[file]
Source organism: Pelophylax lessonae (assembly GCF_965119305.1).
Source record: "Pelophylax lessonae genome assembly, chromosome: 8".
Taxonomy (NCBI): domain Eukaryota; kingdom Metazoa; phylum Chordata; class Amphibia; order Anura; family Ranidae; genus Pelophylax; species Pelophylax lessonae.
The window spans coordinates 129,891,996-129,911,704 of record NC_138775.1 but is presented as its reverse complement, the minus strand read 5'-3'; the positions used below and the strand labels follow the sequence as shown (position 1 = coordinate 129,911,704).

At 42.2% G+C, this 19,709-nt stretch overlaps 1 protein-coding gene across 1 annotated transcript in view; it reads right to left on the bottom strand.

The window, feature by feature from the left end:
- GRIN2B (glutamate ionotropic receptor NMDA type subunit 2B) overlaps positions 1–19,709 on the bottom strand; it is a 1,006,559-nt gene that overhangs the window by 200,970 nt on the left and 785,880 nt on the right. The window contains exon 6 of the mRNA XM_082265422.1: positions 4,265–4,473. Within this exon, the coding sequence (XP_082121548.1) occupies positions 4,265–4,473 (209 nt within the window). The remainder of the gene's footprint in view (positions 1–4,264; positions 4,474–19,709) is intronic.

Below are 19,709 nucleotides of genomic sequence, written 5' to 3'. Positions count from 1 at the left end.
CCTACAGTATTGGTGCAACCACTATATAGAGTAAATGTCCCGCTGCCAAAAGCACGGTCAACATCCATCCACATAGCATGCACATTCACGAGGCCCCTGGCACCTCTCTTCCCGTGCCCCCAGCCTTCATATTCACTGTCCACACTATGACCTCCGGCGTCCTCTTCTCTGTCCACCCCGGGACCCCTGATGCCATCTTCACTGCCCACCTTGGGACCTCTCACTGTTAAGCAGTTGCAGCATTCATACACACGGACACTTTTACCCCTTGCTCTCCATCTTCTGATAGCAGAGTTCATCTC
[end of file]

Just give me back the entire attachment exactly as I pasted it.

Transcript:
Source organism: Pelophylax lessonae (assembly GCF_965119305.1).
Source record: "Pelophylax lessonae genome assembly, chromosome: 8".
Taxonomy (NCBI): domain Eukaryota; kingdom Metazoa; phylum Chordata; class Amphibia; order Anura; family Ranidae; genus Pelophylax; species Pelophylax lessonae.
The window spans coordinates 129,891,996-129,911,704 of record NC_138775.1 but is presented as its reverse complement, the minus strand read 5'-3'; the positions used below and the strand labels follow the sequence as shown (position 1 = coordinate 129,911,704).

At 42.2% G+C, this 19,709-nt stretch overlaps 1 protein-coding gene across 1 annotated transcript in view; it reads right to left on the bottom strand.

The window, feature by feature from the left end:
- GRIN2B (glutamate ionotropic receptor NMDA type subunit 2B) overlaps positions 1–19,709 on the bottom strand; it is a 1,006,559-nt gene that overhangs the window by 200,970 nt on the left and 785,880 nt on the right. The window contains exon 6 of the mRNA XM_082265422.1: positions 4,265–4,473. Within this exon, the coding sequence (XP_082121548.1) occupies positions 4,265–4,473 (209 nt within the window). The remainder of the gene's footprint in view (positions 1–4,264; positions 4,474–19,709) is intronic.

Below are 19,709 nucleotides of genomic sequence, written 5' to 3'. Positions count from 1 at the left end.
CCTACAGTATTGGTGCAACCACTATATAGAGTAAATGTCCCGCTGCCAAAAGCACGGTCAACATCCATCCACATAGCATGCACATTCACGAGGCCCCTGGCACCTCTCTTCCCGTGCCCCCAGCCTTCATATTCACTGTCCACACTATGACCTCCGGCGTCCTCTTCTCTGTCCACCCCGGGACCCCTGATGCCATCTTCACTGCCCACCTTGGGACCTCTCACTGTTAAGCAGTTGCAGCATTCATACACACGGACACTTTTACCCCTTGCTCTCCATCTTCTGATAGCAGAGTTCATCTC